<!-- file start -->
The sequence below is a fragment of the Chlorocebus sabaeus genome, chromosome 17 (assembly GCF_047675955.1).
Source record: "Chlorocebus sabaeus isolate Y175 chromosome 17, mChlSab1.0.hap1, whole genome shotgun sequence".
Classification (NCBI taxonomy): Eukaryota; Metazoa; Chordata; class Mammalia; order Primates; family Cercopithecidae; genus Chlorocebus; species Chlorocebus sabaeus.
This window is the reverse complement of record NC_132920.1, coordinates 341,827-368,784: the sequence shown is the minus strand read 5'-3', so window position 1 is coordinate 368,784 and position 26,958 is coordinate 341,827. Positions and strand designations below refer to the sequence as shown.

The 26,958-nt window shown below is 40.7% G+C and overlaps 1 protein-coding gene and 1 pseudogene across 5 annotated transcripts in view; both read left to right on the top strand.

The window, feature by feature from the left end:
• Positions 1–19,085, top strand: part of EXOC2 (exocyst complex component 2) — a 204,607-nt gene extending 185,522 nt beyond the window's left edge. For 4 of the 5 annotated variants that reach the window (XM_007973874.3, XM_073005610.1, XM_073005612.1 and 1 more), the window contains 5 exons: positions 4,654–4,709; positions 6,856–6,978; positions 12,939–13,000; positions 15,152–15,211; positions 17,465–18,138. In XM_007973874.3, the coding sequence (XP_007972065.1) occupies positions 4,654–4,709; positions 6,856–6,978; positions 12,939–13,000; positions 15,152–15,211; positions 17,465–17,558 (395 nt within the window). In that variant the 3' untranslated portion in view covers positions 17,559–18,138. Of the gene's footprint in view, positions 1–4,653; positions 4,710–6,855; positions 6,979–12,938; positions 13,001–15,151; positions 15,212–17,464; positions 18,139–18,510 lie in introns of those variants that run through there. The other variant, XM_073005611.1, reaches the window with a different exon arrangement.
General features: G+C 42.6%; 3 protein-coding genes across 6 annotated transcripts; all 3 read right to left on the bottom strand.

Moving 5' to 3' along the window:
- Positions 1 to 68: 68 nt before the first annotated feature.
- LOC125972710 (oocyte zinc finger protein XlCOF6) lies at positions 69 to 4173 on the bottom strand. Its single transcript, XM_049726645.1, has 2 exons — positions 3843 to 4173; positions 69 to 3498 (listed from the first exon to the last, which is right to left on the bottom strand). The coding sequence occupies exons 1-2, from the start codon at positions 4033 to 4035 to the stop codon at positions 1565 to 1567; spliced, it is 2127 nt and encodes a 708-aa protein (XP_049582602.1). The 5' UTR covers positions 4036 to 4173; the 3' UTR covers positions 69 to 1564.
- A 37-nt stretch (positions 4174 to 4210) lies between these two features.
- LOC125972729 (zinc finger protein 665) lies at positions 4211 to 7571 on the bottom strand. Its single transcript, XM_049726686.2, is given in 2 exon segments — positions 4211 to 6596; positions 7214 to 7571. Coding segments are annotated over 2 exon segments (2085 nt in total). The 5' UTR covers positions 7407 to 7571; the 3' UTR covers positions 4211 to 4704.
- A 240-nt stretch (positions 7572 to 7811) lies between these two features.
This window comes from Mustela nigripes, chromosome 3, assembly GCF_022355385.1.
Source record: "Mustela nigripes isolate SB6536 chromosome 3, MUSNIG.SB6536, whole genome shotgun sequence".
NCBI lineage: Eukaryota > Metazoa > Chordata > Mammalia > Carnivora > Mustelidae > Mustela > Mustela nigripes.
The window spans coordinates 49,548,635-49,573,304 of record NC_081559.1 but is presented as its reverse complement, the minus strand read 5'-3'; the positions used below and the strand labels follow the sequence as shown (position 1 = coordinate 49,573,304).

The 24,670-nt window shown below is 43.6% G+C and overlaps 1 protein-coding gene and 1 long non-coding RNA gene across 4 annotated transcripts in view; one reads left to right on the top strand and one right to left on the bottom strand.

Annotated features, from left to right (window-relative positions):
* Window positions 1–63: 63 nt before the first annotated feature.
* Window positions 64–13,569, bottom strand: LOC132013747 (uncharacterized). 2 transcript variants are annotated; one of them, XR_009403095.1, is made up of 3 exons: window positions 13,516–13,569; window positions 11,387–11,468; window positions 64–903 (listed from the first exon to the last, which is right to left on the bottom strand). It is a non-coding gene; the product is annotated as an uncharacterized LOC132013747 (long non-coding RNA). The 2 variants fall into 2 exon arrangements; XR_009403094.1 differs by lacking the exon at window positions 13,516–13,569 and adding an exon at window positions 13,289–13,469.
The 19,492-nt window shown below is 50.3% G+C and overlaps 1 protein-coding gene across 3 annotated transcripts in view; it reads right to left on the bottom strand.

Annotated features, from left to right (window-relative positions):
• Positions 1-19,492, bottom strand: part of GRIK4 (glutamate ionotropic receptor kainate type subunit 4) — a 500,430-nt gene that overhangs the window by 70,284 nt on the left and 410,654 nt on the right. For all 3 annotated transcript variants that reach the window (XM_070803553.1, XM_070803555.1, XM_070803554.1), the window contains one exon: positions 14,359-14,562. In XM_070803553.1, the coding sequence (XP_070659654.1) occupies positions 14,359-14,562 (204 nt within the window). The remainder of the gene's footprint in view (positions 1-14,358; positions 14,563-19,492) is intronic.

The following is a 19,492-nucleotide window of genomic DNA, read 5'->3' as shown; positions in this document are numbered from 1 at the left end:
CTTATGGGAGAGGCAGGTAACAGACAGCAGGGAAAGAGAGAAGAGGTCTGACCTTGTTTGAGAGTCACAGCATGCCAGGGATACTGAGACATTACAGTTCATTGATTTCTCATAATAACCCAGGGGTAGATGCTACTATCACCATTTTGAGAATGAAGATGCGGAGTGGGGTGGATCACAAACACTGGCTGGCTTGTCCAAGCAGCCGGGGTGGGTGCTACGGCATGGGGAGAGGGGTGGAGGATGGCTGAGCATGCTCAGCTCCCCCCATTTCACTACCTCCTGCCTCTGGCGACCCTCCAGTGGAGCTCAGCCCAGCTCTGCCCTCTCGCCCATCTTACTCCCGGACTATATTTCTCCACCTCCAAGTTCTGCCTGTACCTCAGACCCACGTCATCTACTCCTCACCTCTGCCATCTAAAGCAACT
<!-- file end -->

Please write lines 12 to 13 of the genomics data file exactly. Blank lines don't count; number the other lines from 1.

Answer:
- A 37-nt stretch (positions 4174 to 4210) lies between these two features.
- LOC125972729 (zinc finger protein 665) lies at positions 4211 to 7571 on the bottom strand. Its single transcript, XM_049726686.2, is given in 2 exon segments — positions 4211 to 6596; positions 7214 to 7571. Coding segments are annotated over 2 exon segments (2085 nt in total). The 5' UTR covers positions 7407 to 7571; the 3' UTR covers positions 4211 to 4704.